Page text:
Please note there is no refund on the roses seeds buy the rose seeds as is. No swapping any roses or seeds.We clean the seeds in water take out the good seeds. Put rose seeds in a zip bag and put the rose seeds in the freezer.
Growing roses from seed can be challenging since the majority of seeds you collect often won’t germinate regardless of your efforts. Fortunately, most rose plants produce a large number of seeds inside their rose hips, so it usually isn’t necessary to achieve a high success rate. Keep in mind that the plants that grow may be different in appearance or other characteristics from the mother plant, especially if that plant is a hybrid of two varieties grafted together.
Remove the seeds from the fridge. Try to do this around the time that the seeds would normally start to germinate, such as in early spring. Make sure that the environment outside of the fridge is about 70 degrees Fahrenheit. The seed will not sprout until you take them out of the fridge. Depending on the rose variety and individual seeds, the seeds could take anywhere from four to sixteen weeks to germinate. Often, 70% or more of the seeds never sprout at all.
Fill a container with sterile seed starting mix. Small seedling starting trays make it easy to care for many seeds at once. Alternatively, use plastic drinking cups with a hole punched in the bottom, to make root growth easier to view.
- Regular soil is not recommended, as it may not drain well enough and cause the seedlings to rot.
Plant the seeds. Some store-bought seeds can be planted immediately. If you germinated your own seeds as described above, plant them as soon as they begin to sprout. Plant with the sprout pointed downward, as this is the root. Lightly cover them with soil, about 1/4 inch (6 mm) deep. Space seeds at least 2 inches (5 cm) apart to minimize competition.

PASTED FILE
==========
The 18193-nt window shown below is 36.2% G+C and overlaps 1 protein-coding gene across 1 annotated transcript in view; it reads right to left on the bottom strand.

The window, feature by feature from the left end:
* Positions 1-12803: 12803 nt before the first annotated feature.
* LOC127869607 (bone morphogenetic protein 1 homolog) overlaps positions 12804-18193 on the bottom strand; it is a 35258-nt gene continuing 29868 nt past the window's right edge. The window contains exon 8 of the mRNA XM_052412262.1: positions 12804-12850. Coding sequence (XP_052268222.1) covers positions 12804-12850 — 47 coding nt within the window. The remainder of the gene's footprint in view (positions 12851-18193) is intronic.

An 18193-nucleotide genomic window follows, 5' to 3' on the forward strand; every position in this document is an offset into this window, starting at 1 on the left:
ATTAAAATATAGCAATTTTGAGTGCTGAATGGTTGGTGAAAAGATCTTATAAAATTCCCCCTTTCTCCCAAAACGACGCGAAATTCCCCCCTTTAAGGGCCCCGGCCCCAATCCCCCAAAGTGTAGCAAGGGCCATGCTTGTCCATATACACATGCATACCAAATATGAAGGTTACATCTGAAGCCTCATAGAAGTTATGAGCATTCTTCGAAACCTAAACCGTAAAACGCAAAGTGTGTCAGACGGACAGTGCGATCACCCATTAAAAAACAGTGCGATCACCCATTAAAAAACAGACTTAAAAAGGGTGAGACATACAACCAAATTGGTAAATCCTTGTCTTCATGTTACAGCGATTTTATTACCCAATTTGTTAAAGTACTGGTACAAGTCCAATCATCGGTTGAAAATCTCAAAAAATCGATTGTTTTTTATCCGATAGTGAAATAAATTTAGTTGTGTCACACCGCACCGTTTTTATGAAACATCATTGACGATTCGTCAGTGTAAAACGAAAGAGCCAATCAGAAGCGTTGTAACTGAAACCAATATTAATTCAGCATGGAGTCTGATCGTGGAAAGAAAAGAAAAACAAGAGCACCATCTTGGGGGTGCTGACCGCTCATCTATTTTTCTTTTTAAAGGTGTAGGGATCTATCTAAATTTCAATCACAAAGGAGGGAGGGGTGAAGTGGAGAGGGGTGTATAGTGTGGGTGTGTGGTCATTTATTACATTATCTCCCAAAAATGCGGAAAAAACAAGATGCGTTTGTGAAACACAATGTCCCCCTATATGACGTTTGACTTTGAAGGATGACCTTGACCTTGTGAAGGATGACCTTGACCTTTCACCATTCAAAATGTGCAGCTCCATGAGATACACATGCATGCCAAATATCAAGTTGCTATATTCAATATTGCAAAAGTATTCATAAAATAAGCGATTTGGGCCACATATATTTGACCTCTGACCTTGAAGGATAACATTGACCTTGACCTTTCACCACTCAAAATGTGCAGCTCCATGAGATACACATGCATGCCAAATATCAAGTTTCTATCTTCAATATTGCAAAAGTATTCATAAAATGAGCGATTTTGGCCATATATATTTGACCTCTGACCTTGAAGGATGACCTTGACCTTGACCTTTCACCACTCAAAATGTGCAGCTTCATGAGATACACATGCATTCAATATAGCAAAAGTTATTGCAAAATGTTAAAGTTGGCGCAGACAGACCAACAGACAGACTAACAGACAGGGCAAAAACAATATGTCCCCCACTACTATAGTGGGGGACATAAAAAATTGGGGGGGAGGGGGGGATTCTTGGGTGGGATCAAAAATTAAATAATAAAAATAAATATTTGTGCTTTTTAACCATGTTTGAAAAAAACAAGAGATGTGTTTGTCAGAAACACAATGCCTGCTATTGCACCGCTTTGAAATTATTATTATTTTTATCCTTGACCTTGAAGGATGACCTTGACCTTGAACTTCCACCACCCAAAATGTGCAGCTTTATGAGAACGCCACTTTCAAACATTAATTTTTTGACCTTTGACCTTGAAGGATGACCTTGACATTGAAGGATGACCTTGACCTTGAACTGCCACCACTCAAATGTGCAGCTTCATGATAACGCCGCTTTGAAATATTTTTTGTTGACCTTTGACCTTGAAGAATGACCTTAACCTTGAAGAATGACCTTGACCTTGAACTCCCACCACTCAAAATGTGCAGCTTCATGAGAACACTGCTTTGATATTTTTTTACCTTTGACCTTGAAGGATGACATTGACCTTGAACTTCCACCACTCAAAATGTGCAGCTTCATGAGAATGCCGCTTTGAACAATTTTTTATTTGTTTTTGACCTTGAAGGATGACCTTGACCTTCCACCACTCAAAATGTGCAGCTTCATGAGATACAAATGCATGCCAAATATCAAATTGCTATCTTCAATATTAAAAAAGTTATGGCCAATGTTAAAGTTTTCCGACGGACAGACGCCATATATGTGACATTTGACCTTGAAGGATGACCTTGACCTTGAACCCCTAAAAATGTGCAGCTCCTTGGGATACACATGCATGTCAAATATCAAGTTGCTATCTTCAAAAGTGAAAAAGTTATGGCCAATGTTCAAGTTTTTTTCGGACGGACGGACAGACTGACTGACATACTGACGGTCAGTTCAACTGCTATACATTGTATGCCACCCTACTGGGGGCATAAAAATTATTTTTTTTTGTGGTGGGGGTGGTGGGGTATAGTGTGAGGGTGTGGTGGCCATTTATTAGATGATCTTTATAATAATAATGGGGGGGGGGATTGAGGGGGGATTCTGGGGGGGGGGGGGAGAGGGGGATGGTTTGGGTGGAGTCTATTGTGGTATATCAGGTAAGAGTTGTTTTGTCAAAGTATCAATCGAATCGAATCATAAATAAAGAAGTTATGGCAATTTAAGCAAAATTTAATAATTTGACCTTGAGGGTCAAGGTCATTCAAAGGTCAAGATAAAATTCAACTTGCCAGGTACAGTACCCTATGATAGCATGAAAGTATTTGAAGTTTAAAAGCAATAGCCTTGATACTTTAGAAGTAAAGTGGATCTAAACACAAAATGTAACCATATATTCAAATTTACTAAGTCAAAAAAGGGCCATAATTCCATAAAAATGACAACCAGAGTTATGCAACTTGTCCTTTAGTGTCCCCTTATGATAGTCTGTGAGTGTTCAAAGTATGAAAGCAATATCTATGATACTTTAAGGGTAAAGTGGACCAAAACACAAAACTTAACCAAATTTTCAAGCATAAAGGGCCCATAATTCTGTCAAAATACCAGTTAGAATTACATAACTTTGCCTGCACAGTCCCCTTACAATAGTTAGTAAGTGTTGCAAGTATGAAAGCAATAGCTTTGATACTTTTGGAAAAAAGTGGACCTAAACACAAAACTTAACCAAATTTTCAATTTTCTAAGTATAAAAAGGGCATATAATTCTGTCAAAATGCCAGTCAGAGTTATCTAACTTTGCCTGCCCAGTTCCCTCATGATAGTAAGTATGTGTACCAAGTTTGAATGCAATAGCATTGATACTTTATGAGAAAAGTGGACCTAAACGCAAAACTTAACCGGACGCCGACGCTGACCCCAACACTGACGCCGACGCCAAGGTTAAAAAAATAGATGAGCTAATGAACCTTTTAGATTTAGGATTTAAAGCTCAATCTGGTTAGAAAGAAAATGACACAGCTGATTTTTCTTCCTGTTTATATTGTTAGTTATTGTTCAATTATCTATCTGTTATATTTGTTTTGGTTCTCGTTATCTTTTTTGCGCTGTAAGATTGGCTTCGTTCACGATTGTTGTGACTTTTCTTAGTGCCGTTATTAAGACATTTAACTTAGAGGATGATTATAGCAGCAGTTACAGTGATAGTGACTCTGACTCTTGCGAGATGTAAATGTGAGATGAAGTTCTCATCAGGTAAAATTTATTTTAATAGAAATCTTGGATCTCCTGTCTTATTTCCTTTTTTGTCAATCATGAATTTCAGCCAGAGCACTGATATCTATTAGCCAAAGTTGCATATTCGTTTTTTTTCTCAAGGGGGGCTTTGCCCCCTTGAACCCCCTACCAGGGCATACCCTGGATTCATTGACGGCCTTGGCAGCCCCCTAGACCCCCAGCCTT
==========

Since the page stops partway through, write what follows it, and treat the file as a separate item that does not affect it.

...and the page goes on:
- Sprouted seeds should emerge as seedlings within a week. Store-bought seeds that do not require home stratification may take several weeks. Seeds that have not been stratified, using the germination process above, may take two or three years to emerge.
Keep the seedlings in warm, moist soil. Keep the soil damp, but not soggy. A temperature between 60 and 70ºF (16–21ºC) is ideal for most rose varieties. The seedlings typically thrive on six hours of sun or more each day, but you may wish to research the parent rose’s variety to get a better idea of what your roses prefer.
Learn when it’s safe to transplant seedlings. The first two leaves visible are usually “cotyledons,” or seed leaves. Once the seedling grows several “true leaves,” with a more typical rose leaf appearance, it is more likely to survive transplanting. It is also easier on plants if they are transplanted to a larger pot for a year or two, and then transplanted outside.
- It may be a good idea to transplant the seedlings soon if you notice the plant is root-bound, with its roots encircling the container.
- Care for your roses. Once the transplanted seedling is looking healthy again, you can start watering it as normal. Fertilizing a few times during the warm growing season may help your plant grow and bloom if you follow the fertilizer instructions, but keep in mind that some varieties of rose will not bloom at all during their first year of life.
Please check the front page at the top for “rose care”.
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